The Center for Medicine in the Public Interest (CMPI) joined with Scientific American Worldview to recognize Worldview’s Top Medical Innovators, four scientists whose work has transformed the diagnosis and treatment of blood cancers such as leukemia, lymphoma and multiple myeloma.
Is it possible to live in A World Free From Cancer by 2050? New medicines have already yielded an extra 43 million life-years for cancer patients. With targeted therapy, we have the knowledge. And now, with a real commitment to change, we have clear initiatives to make it a reality.
CMPI says a balanced view is needed so that medical innovation continues, new therapies can be developed, and long term healthcare costs can actually decrease.
Under the Affordable Care Act, many innovative cancer therapies are unavailable or even denied to the patients who need them most. While many Americans will receive better health coverage at a lower cost, in states like Oregon, most cancer patients will wind up paying thousands of dollars each month for less coverage.
As featured in a recent article in New York Magazine, some doctors are refusing to use new, life-extending cancer therapies due to high launch prices. When all of the long term numbers are considered, from major increases in cancer survivors and extended life years to spending reductions on hospitals and doctors, you can see how this view is short sighted.
Cancer therapies have made a great deal of progress in recent years, but access to this progress is at risk with health care reform. Cancer patients, doctors, and drugs are all being negatively impacted in terms of facilitating the most effective treatments to those who need it most.
While the cost of new drug development can reportedly range from $1 billion to as high as $13 billion, ideas are being proposed to significantly cut these costs. Hear the perspective of former Eli Lilly Senior VP of Research, Steve Paul, regarding drug pipeline gaps and a more streamlined, affordable approach to the cycle time of the process.
With the new “breakthrough therapy” designation to accelerate approvals for promising drugs, the FDA is moving in the right direction. But the FDA doesn’t go far enough or fast enough to make a substantial difference for current cancer patients. To make a significant impact, isn’t it time to overhaul the entire evaluation and approval system?
What can we learn from current accountable care organizations that attempt to improve health outcomes and reduce costs? What are the plusses and minuses of these ventures between hospitals and doctors? Learn how accountable cancer care could help shift the focus from short-term gains to long-term patient health.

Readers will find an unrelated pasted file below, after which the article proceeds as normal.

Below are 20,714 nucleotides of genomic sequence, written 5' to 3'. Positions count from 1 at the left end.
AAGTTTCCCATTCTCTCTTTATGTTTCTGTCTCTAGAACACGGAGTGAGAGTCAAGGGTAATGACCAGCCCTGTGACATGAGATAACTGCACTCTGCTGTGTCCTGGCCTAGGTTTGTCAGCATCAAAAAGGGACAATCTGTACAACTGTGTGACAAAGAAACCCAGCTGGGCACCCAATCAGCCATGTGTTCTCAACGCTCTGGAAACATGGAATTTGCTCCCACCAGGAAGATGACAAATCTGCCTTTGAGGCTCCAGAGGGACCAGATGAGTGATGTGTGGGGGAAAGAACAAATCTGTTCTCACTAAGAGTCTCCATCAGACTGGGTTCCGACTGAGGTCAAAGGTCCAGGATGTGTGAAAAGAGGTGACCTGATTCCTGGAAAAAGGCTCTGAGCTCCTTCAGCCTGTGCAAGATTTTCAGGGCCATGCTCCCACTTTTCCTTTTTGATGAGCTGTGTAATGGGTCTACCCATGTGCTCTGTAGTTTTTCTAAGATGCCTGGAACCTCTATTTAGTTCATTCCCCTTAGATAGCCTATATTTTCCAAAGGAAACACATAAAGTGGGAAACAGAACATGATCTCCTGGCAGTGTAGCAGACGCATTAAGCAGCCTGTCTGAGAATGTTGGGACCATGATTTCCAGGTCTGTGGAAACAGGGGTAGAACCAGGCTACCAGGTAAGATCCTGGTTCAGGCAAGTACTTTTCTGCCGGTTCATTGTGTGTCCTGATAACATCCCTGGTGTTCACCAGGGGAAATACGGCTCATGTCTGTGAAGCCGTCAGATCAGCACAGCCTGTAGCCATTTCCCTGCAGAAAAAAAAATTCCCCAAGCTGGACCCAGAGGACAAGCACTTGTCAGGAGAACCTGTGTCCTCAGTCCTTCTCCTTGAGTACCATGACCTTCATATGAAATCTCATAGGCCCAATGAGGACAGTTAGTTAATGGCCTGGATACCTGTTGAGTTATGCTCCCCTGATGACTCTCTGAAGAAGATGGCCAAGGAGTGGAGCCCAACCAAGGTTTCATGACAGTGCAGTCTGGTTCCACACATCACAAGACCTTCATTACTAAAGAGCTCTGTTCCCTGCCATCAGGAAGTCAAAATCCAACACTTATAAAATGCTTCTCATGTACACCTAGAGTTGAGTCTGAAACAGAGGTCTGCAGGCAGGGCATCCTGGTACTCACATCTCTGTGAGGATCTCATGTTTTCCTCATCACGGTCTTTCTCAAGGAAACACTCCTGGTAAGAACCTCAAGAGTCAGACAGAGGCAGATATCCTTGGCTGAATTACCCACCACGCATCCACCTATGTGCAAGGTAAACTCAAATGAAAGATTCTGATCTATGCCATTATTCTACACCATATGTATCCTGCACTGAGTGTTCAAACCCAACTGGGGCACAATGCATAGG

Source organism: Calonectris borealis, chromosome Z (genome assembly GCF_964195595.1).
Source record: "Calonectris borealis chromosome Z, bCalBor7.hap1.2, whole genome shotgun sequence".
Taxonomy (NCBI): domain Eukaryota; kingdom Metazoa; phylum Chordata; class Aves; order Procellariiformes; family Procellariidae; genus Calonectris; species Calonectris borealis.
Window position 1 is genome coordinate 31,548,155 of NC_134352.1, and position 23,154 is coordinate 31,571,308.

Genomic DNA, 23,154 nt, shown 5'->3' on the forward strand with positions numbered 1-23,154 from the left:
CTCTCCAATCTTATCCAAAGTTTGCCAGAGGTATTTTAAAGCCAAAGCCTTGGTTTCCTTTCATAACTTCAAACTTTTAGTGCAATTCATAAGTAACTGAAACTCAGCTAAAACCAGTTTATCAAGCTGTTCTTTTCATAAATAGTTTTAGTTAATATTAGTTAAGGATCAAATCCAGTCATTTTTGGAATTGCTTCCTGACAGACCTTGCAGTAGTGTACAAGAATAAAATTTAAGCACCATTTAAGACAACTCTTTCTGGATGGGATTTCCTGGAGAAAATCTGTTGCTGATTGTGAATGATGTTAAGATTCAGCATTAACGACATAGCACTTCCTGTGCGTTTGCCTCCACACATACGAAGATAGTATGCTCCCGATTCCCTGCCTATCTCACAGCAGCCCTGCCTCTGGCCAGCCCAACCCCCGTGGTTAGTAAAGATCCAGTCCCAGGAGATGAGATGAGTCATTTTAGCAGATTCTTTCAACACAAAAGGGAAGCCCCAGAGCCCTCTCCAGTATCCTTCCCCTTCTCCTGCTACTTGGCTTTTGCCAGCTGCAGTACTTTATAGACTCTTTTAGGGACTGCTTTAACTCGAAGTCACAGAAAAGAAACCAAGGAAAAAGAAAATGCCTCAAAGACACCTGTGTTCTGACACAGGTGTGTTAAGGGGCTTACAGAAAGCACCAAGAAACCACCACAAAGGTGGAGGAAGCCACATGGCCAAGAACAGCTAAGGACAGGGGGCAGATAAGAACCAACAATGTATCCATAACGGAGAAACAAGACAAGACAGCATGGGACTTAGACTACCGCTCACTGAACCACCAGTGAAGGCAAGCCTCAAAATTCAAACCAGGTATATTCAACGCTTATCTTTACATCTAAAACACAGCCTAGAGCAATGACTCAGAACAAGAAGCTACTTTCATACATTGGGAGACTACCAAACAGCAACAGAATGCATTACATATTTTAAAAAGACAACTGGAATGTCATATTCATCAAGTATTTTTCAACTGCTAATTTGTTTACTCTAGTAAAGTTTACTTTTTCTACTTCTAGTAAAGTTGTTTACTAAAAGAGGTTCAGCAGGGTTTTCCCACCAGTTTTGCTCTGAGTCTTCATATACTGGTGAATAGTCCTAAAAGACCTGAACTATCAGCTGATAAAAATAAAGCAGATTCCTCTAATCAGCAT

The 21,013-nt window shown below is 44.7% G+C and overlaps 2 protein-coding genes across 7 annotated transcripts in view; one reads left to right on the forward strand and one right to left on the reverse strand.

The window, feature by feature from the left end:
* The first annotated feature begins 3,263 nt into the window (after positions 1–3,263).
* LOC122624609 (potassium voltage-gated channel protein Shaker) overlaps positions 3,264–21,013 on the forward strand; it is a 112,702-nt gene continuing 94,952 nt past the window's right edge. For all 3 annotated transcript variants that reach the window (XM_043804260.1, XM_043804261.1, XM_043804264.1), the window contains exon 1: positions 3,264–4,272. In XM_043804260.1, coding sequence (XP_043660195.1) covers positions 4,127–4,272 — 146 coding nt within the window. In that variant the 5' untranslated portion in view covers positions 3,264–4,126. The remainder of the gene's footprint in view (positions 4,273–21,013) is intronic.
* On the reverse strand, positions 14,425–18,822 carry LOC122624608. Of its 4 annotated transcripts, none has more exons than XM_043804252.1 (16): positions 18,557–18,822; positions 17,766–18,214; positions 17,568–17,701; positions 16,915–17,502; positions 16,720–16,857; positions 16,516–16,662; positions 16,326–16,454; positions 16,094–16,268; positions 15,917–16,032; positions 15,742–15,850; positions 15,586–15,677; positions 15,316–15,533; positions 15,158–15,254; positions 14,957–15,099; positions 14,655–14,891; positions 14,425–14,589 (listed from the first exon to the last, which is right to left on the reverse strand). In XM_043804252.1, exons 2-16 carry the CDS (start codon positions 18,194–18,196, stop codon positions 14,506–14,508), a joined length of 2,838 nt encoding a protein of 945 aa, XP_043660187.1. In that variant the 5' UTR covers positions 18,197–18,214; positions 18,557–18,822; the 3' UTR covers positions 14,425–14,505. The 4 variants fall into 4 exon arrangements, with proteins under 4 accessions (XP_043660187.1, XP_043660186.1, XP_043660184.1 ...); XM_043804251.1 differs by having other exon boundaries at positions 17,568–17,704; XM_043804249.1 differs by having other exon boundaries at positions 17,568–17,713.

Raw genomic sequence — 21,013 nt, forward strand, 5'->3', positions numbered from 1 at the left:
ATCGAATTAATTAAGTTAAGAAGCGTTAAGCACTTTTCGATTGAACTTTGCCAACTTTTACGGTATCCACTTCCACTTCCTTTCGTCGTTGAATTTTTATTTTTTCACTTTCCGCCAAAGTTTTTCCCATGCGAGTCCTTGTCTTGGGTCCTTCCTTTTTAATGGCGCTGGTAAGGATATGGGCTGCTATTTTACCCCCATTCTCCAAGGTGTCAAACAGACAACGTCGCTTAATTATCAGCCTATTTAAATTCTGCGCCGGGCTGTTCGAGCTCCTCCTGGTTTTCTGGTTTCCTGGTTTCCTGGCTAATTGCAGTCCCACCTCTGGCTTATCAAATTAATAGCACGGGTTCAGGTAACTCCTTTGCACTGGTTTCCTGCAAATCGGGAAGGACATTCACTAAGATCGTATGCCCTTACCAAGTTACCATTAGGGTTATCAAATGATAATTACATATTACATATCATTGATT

Legal roadblocks often hinder innovative cancer medicine. In the UK Lord Saatchi is calling for new laws to enable doctors to carry out alternative treatments without fear of being sued. In support of his bill, we look at aspects of medical innovation. Consider how years can be added to cancer patients’ lives.
What are our expectations around gene sequencing? Are we being realistic? How does the process compare to online dating, and what’s the best way to learn more about it? In organizing information on disease progression that leads to better outcomes, should we approach sequencing and access to data differently?
The earlier we know who is likely to be an Alzheimer’s candidate, the more we all benefit. Unfortunately, Medicare recently said it would not pay for an early detection test without enrollment in a clinical trial. It’s time to look beyond the antiquated, one-size-fits-all clinical approach.
When the cost of new cancer medicine is discussed outside of the framework of overall value, an important part of the equation is completely missed. There is a direct correlation to the increase in value when targeted treatments are delivered to those who will benefit most. See the thinking regarding a recent editorial.
How can we transform from the old clinical trial world to today’s digital world, where we would have electronic surveillance of every patient who is admitted and enrolled in a trial? Dr. Eric Topol discusses how, with the spirit of innovation, a new way of both conditional and final drug approval is possible.
Medical science is accelerating rapidly, fueled by technologies that provide previously unimagined insights into molecular biology. This remarkable innovation has the potential to transform cancer from a leading cause of death to a curable or at least manageable disease.
New initiative: a partnership of patients, researchers, advocacy groups and innovators led by the Center for Medicine in The Public Interest (CMPI) is advocating for advances in patient-centered innovation and transformational change in the development and use of new cancer treatments.
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